establishing a short-term market- 11. Other instruments at the discretion of
    based borrowing program in the          the RMA include the enforcement of
    domestic market, and to be used both    prudential measures and guidelines
    as a short-term fiscal financing source as embodied in the RMA’s Prudential
    as well as liquidity management         Regulations 2002, to influence the
    instrument. The first issue of the      operations of depository institutions,
    T-Bills worth Nu.2 billion was issued   as well as the prudent management of
    on December 14, 2009 and sold at a      Bhutan’s foreign exchange balances.
    discount rate of 2.5%. As of date, four The RMA is owner, depository and
    series of the T-Bills have been issued  manager of the nation’s official
    by the RMA.                             external assets, and under Article 14
                                            of the Constitution is mandated to
10. The introduction of T-Bills is an       maintain foreign currency reserves
    integral element in the country’s       adequate to meet not less than 1 year
    process of liberalising interest rates  of essential imports. As such the
    and promoting capital and debt          RMA is accorded full powers to issue

                                        Monetary Policy Statement | June 2011            3
      regulations covering all international   peg has contributed to low volatility
      transactions. Maintaining adequate       of the bilateral real exchange rate
      foreign exchange reserves remains        with India and has facilitated
      the cornerstone of Bhutan’s monetary     trade integration between the two
      policy.                                  countries. Trade diversification over
                                               the years in Bhutan has been minimal,
    12. The RMA in its role as central         and as such the current policy
      bank is accorded great instrument        supports Bhutan’s close economic
      independence in the conduct of           and financial relationship with its
      monetary policy. Decisions regarding     neighbor, eliminating any uncertainty
      the choice of instruments of monetary    about exchange rate developments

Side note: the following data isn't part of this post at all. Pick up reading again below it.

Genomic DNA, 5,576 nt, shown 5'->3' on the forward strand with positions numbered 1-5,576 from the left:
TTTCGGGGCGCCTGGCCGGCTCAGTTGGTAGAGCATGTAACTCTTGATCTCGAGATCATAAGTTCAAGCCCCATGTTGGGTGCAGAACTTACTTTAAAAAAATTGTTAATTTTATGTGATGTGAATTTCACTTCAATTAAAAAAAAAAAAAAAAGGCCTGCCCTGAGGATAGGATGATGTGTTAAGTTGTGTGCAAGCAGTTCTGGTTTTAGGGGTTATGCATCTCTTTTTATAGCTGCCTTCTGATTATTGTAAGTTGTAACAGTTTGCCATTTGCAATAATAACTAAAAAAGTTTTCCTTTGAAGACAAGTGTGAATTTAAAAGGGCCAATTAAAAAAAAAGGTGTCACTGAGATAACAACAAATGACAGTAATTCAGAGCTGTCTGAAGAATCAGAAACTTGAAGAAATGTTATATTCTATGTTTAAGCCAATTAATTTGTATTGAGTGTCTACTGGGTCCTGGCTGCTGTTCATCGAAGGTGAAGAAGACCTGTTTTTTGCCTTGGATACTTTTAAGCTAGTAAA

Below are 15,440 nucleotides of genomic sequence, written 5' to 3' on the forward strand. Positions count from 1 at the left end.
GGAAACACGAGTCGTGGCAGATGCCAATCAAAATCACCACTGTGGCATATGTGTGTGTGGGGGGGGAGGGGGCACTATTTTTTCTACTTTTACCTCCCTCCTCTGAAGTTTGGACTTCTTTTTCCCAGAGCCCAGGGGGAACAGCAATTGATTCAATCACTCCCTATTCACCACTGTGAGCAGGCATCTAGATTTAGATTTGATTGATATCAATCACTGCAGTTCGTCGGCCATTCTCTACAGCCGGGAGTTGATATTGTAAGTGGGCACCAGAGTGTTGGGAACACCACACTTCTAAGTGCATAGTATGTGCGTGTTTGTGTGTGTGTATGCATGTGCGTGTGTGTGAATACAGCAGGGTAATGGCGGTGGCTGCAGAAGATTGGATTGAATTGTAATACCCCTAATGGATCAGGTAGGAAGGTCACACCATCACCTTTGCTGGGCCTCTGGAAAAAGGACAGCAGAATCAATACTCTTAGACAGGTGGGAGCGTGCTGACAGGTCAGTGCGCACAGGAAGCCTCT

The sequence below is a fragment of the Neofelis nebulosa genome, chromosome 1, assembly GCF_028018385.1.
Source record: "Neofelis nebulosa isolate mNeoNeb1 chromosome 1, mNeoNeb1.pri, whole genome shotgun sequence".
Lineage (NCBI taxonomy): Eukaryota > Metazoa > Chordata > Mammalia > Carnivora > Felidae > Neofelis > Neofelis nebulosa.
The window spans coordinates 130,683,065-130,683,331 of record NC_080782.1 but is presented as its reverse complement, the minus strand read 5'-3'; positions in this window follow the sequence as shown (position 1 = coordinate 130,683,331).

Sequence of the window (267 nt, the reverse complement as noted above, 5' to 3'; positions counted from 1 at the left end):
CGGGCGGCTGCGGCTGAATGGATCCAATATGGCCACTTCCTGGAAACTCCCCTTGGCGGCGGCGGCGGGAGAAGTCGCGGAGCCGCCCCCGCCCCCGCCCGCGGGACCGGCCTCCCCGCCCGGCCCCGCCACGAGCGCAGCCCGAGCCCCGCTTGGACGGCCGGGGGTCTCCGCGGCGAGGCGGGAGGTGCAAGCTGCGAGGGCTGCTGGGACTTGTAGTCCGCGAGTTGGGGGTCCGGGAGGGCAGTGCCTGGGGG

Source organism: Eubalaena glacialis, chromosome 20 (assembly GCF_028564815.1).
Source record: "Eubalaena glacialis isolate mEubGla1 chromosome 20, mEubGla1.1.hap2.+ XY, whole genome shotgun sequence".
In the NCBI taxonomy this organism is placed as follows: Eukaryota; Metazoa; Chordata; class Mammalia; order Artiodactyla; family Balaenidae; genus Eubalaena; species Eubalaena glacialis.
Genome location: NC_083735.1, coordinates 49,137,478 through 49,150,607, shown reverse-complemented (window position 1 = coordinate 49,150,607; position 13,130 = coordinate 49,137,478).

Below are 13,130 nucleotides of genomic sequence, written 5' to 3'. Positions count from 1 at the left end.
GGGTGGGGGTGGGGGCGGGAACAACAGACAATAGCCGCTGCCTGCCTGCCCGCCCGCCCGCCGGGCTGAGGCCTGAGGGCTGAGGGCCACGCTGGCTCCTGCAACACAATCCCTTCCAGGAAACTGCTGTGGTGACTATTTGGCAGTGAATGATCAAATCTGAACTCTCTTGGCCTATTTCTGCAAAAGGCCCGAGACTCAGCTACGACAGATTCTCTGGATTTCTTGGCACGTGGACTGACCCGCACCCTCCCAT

policy are made by the RMA’s Board       between the two trading partners.
      of Directors, chaired by the Governor    India’s dominance in Bhutan’s trade
      of the RMA and aided by the RMA’s        and investment flows is expected
      Executive Committee.                     to continue in the future, and
                                               consequently, the exchange rate
    13. Given the long-term goal of price      peg provides clear benefits in tying
      stability, assessments of Bhutan’s       Bhutan to a credible nominal anchor
      monetary     policy   stance   both      with relatively stable monetary
      domestically and aboard are widely       and financial conditions. Therefore,
      accepted as more beneficial than         Bhutan’s monetary policy decision is
      costly for Bhutan. The exchange rate     deemed prudent and appropriate.

4     Monetary Policy Statement | June 2011
                     Overview of Monetary Policy Instruments

The Cash Reserve Ratio (CRR)

•      The CRR, introduced in 1984, was set at 3% for all deposits with the BOBL.

•      It was revised in 1994 to 15% for all deposit liabilities; cash in vaults being
       counted towards the CRR after the introduction of the RMA Discount Bills
       and government bonds.

•      With the conversion of the Unit Trust of Bhutan into Bhutan’s second
       commercial bank, BNBL, the CRR was adjusted in July 1997 to 15% for
       demand deposits only; cash in vaults being counted towards the CRR.

•      In January 2000, the CRR was further adjusted to 10% for all deposits; cash in
       vaults not being counted towards the CRR.

•      On July 1, 2002, in a move to sterilize additional excess liquidity from
       the banking system, the CRR was further revised to 20% on total deposit
       liabilities, while interest payable on the balance was also revised from 2% to
       3% per annum.

•      In order to provide adequate liquidity to meet credit growth and support
       investment and export demand in the economy, RMA revised the volume of
       CRR downward from 20% to 13% of total deposit liabilities with effect from
       March 1, 2004. The rate of interest payable on CRR balances was revised from
       3% to 1.5% per annum.

•      With effect from September 2007, RMA tightened monetary conditions by
       raising the CRR from 13% to 15% and then to 17% in 2008, and discontinued
       the payment of interest on it.

RMA Discount Bills and RGOB Treasury Bills

•      The RMA Discount Bills (maturity of 31 days) were introduced in December
       1993 at the discount rate of 11%. From April 1994, the maturity period of the
       Bills was extended to 91 days. Till October 29, 2001, the selling procedure
       was based on auctions and after that it was discontinued and tap sales were

•      As a measure to absorb excess liquidity from the banking system and to
       stimulate market interest rates, beginning August 2008, the RMA increased